Posts by rector_emeritus

Mother Ann’s sermon preached on Aug. 15, 2021

Posted by on Sun, Aug 15, 2021 in Feast Days, Season after Pentecost, Sermons

In the times BC—before cameras—word pictures recorded life’s really big moments, and book by book the Bible grew into an immense family album, preserving a wealth of sacred memories for future generations. This morning we will savor memories of Mary, mother of Jesus, whose life we celebrate today.

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Mother Ann’s sermon preached on Aug. 8, 2021

Posted by on Sun, Aug 8, 2021 in Season after Pentecost, Sermons

Jesus was a controversial figure during his lifetime. Consider today’s Gospel, in which he boldly introduces himself as “living bread that came down from heaven…for the life of the world.” That stunning promise drew in many listeners. But not everyone. Skeptics on the scene wrote him off as merely “Jesus…son of Joseph, whose father and mother we know.” They treated him as nobody special. At the time, no one could say for sure which response to Jesus was the right one…the disciples’ awe, or the scoffers’ disinterest.

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Mother Ann’s sermon preached on June 20, 2021

Posted by on Sun, Jun 20, 2021 in Season after Pentecost, Sermons

Recently I saw a write-up of research by psychologist Paul Piff. Piff studies what he calls the experience of “small self”—that is the sense of awe we get by being part of something much bigger and more important than we are. He points out that one of the simplest routes to this sense of smallness is surrounding ourselves with vastness, like staring out at the ocean, or up at the clouds by day or stars by night. Or maybe finding a hill with a view and climbing it, or visiting an ancient fossil bed, and running a finger over its sandy surface. Another way to shrink is to immerse yourself in great music, art or poetry, or lock eyes with a newborn baby, or ponder the sunbeams streaming through your window. The whole point is to give yourself over to the moment and lose yourself in it. Piff’s research shows that allowing ourselves to be awed like this leads to deeper generosity of heart, an openness to helping others, and richer relationships with reality.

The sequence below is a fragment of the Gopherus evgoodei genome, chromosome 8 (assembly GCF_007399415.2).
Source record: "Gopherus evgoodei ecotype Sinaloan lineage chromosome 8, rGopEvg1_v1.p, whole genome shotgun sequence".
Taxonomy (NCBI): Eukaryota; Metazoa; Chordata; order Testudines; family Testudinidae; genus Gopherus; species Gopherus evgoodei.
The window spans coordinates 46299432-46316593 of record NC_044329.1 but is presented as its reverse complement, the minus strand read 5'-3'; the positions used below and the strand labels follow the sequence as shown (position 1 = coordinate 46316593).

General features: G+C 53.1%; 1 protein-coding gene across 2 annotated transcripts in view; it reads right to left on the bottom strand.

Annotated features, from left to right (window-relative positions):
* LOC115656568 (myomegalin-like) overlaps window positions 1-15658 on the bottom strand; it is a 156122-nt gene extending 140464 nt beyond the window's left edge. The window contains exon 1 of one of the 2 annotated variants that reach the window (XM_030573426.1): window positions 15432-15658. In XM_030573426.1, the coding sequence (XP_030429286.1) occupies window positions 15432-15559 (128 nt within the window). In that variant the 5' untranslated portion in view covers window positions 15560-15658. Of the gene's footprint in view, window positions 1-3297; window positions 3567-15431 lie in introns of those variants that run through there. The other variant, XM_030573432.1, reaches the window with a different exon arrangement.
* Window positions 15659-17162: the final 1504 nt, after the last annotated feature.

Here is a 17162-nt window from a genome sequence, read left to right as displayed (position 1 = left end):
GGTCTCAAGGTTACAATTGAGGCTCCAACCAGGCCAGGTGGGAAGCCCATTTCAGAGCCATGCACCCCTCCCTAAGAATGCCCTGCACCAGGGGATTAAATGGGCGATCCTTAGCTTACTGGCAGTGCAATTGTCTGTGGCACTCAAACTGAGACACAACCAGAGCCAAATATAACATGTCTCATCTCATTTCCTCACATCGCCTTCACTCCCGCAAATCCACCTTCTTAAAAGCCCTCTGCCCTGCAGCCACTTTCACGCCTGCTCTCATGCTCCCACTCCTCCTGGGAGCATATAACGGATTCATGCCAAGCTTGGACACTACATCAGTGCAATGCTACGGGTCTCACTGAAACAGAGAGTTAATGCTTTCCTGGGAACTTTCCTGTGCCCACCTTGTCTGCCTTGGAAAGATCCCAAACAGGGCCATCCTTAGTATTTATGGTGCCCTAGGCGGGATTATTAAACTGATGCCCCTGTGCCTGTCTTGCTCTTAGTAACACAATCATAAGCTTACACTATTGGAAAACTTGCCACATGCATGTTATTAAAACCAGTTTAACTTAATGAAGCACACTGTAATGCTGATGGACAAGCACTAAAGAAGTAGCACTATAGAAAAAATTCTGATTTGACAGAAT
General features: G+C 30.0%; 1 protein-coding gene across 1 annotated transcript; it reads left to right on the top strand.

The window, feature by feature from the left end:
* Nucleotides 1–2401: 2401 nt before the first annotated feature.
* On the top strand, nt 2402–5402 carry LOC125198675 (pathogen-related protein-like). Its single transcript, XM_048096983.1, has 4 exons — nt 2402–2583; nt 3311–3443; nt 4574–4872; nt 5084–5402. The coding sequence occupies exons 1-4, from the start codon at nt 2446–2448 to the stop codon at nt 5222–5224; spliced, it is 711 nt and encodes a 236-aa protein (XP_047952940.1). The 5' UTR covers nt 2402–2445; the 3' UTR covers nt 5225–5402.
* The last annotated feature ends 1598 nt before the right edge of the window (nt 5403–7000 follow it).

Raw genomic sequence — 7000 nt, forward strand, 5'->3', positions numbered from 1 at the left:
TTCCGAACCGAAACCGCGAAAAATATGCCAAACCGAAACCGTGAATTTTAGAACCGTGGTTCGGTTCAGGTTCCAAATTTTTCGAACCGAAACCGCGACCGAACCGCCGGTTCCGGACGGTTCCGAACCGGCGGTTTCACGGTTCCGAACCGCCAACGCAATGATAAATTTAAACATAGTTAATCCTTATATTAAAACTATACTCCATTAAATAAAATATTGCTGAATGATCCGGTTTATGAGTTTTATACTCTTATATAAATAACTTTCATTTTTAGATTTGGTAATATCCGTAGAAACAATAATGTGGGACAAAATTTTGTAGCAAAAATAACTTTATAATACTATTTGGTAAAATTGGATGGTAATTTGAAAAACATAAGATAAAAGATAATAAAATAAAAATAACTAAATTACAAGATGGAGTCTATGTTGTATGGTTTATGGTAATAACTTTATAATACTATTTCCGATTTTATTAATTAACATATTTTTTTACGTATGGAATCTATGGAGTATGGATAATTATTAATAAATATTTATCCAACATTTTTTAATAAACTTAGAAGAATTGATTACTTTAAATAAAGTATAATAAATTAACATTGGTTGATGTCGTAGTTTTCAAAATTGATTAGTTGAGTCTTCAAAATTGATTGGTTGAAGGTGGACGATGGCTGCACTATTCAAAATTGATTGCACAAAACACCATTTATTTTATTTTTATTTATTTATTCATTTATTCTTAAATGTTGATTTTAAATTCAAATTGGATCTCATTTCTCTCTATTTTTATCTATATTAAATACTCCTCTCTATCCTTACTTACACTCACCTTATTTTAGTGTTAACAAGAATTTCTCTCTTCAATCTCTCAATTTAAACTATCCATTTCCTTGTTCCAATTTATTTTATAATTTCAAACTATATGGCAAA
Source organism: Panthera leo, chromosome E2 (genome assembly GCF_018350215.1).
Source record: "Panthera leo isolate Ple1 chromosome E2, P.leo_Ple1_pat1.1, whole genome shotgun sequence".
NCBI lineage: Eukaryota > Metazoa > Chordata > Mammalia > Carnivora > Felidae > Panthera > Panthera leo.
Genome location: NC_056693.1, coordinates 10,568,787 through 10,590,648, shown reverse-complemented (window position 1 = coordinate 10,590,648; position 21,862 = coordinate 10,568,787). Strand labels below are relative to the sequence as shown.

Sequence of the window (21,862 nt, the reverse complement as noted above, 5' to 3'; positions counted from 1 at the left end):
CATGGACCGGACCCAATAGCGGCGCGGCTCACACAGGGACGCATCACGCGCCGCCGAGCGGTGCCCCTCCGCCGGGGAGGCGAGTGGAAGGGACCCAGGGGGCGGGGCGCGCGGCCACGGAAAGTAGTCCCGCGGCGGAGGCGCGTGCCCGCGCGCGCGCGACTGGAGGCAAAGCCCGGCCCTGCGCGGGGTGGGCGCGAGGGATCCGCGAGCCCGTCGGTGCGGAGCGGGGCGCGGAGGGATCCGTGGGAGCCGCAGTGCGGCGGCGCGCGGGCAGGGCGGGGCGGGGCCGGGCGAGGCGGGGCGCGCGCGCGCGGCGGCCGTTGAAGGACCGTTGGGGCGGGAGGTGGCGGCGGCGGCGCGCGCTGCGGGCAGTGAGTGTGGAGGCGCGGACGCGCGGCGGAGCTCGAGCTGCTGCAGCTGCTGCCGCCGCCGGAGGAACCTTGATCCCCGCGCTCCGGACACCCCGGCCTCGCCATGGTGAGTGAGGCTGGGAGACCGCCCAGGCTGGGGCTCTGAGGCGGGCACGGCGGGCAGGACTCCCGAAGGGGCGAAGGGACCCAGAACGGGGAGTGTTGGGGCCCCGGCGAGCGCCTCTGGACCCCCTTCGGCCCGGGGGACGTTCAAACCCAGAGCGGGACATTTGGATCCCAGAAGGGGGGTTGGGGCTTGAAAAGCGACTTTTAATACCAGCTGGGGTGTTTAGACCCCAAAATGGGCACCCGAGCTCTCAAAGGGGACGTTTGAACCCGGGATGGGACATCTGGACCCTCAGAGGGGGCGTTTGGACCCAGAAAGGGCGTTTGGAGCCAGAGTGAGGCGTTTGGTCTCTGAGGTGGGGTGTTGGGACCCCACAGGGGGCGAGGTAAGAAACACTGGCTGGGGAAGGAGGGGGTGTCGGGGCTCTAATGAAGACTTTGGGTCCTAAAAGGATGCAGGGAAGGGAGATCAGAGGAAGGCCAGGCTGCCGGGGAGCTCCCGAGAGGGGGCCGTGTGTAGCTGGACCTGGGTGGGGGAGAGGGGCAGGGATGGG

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Mother Ann’s sermon preached on June 13, 2021

Posted by on Sun, Jun 13, 2021 in Season after Pentecost, Sermons

At the dawn of the 20th century, when empirical science was still new to faith, a young French priest fell in love with geology. Tielhard de Chardin was convinced that if he could learn to trace the hand of the Creator in earth’s cliffs and crevasses, mountain ranges and coastlines, he would disclose the face of God. Chardin persuaded his superiors to send him to university to find out.

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Mother Ann’s sermon preached Feb. 14, 2021

Posted by on Sun, Feb 14, 2021 in Epiphany, Sermons

This morning we look on as the prophet Elijah strides through the Promised Land. You and I might stumble over the place names he visits, but the Israelites know them all by heart. They are sacred places where God had been encountered in the past, at crucial moments when the people needed to find their way forward. At this place God spoke through that prophet, and the Israelites were led over there; then God spoke through another prophet, and they were again led onward.

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